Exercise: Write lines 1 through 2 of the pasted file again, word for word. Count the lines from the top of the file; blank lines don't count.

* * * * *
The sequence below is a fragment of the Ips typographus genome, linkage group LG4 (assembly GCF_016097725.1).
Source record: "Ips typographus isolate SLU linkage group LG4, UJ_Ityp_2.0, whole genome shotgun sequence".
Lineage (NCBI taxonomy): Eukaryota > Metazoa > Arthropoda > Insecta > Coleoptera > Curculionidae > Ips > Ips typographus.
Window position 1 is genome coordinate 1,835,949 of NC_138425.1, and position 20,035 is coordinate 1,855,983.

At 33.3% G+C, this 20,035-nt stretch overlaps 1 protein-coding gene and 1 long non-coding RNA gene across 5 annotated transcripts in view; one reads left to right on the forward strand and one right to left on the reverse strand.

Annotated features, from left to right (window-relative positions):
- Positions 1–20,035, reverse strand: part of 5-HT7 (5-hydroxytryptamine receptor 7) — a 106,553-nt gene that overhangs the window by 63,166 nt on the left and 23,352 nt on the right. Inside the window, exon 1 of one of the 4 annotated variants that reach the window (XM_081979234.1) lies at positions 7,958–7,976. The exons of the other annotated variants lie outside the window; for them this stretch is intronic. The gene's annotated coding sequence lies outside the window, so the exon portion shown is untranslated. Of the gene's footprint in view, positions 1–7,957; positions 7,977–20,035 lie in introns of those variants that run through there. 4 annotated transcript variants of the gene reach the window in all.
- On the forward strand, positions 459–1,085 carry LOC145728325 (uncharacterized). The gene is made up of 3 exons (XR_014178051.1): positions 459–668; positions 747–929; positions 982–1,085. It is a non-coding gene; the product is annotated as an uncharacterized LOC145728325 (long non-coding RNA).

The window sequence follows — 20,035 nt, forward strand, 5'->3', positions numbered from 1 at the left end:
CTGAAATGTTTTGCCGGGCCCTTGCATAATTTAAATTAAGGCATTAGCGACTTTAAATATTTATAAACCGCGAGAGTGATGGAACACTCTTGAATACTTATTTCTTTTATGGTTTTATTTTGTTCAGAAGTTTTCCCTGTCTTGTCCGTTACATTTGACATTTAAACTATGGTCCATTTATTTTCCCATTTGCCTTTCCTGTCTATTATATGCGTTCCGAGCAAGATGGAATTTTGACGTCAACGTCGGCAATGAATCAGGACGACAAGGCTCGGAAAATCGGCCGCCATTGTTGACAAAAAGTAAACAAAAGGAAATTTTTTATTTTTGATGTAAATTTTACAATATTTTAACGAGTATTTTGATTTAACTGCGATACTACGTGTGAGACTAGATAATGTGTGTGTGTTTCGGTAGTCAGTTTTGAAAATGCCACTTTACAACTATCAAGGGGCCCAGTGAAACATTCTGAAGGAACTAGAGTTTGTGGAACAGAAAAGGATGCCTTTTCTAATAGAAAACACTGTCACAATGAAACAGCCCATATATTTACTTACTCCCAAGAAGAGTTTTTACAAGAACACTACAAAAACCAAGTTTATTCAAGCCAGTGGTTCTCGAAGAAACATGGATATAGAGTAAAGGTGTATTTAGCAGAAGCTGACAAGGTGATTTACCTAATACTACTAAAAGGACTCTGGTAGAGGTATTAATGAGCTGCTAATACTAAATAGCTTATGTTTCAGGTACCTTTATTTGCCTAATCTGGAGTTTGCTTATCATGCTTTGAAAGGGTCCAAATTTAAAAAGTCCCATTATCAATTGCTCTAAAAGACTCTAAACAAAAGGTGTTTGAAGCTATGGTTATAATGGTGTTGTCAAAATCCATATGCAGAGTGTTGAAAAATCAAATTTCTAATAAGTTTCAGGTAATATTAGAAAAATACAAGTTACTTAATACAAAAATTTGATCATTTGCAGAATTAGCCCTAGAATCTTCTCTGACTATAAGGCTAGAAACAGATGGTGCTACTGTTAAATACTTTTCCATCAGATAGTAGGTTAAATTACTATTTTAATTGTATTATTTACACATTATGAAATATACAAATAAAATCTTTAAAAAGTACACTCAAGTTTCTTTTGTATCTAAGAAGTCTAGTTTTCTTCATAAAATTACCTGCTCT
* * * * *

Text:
The sequence below is a fragment of the Ips typographus genome, linkage group LG4 (assembly GCF_016097725.1).
Source record: "Ips typographus isolate SLU linkage group LG4, UJ_Ityp_2.0, whole genome shotgun sequence".